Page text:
Full text: The Report on Human Rights Violations in the United States in 2022 (2)-Xinhua

Full text: The Report on Human Rights Violations in the United States in 2022 (2)

Source: Xinhua

Editor: huaxia

2023-03-28 12:07:15

IV. Worsening Subsistence Crisis among U.S. Underclass

The nation sees widening wealth gap, worsening living conditions for low-income groups, increasing homeless people, life-threatening drug abuse, and dropping average life expectancy. U.S. underclass is facing a severe survival crisis.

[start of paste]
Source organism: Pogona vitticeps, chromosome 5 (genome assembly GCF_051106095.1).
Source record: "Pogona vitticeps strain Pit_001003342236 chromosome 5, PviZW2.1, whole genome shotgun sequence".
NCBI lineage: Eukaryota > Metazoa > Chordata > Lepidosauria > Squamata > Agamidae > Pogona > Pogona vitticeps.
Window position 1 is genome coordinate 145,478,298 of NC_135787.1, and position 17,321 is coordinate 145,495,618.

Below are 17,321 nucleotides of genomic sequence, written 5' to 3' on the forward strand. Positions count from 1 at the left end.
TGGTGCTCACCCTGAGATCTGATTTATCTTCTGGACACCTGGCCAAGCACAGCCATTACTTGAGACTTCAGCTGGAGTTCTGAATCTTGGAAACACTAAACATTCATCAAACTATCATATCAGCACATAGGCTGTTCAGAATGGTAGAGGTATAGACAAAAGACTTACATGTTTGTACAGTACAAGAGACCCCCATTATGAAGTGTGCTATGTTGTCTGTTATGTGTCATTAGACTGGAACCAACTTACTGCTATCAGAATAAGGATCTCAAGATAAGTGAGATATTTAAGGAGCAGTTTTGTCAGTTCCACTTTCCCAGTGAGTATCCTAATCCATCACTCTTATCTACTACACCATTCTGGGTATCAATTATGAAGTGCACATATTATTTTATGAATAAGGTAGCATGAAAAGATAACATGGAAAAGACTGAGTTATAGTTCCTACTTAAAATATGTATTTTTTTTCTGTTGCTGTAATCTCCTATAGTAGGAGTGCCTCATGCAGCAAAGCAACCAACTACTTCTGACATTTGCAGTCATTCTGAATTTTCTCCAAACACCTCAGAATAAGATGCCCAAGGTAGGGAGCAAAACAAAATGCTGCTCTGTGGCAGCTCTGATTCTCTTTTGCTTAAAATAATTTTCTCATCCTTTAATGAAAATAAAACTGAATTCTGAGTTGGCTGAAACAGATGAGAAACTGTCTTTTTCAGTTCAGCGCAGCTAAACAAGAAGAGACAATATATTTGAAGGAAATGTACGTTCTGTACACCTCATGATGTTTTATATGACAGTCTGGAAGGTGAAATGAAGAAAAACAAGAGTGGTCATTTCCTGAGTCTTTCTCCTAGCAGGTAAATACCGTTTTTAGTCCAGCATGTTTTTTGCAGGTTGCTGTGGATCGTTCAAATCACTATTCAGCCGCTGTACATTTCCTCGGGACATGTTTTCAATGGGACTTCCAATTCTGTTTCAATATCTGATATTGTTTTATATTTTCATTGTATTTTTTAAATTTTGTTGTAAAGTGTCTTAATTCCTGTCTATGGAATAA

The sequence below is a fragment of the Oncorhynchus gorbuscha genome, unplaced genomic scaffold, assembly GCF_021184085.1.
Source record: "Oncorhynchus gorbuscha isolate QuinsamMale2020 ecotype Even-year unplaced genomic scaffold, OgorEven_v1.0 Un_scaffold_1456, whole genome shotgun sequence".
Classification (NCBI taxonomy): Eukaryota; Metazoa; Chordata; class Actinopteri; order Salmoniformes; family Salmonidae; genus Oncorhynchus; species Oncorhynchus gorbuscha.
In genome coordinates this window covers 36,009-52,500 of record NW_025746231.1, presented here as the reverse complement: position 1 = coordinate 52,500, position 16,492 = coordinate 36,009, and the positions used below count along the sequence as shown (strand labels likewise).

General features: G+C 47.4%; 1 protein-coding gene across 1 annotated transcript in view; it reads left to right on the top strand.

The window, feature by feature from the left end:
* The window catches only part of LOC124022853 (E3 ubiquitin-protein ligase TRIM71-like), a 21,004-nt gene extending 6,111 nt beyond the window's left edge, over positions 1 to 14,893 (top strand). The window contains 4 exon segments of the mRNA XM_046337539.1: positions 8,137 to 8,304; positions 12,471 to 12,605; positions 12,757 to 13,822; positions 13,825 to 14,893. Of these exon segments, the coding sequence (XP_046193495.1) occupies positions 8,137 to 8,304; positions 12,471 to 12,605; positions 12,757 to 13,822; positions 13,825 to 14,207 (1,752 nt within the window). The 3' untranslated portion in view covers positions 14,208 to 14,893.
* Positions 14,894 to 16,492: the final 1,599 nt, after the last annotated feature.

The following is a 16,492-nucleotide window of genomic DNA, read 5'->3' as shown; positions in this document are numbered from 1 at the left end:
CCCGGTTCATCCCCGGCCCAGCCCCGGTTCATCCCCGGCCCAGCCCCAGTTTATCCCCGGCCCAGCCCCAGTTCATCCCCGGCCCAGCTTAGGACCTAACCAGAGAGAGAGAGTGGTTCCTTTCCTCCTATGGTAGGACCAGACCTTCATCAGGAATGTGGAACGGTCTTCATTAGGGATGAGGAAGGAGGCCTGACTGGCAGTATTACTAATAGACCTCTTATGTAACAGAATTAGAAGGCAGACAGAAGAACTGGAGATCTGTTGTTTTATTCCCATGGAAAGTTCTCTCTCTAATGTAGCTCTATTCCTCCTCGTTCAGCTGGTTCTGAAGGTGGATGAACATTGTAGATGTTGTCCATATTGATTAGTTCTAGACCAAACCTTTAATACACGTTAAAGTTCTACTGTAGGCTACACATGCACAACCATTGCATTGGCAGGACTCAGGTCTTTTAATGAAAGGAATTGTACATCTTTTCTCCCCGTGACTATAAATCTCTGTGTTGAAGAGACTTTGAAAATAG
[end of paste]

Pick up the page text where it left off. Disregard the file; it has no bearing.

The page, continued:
Wealth gap has further widened. The United States is a poor society with many super riches. Through an in-depth analysis of the U.S. society, the New Class Society: Goodbye American Dream?, demonstrates the wide range of inequalities based on class, gender and race in the United States. Co-authored by Earl Wysong, professor of sociology at Indiana University Kokomo, Robert Perrucci, professor of sociology at Purdue University, and David Wright, professor of sociology at Wichita State University, the fourth edition of this book shows that a new polarized double-diamond social structure has emerged, featuring a privileged class, consisting of the top 20 percent of the population who are wealthy, and a new working class, consisting of 80 percent of the population who live at the bottom of society and are getting increasingly poor and unstable. According to data published by Statista Research Department, Sept. 30, 2022, the Gini coefficient in the United States rose to a record high of 0.49 in 2021, as the poverty rate rose for the second year in a row with 37.9 million people living in poverty. The U.S. Federal Reserve statistics show that the total wealth of the richest 1 percent of the U.S. population reached a record 45.9 trillion U.S. dollars at the end of the fourth quarter of 2021 and their fortunes have increased by more than 12 trillion dollars, or more than a third, during the COVID-19 pandemic. Of the approximately 1.7 trillion dollars in excess savings held by American families as of mid-2022, about 1.35 trillion dollars was held by the top half of earners, while just 350 billion dollars by the bottom half.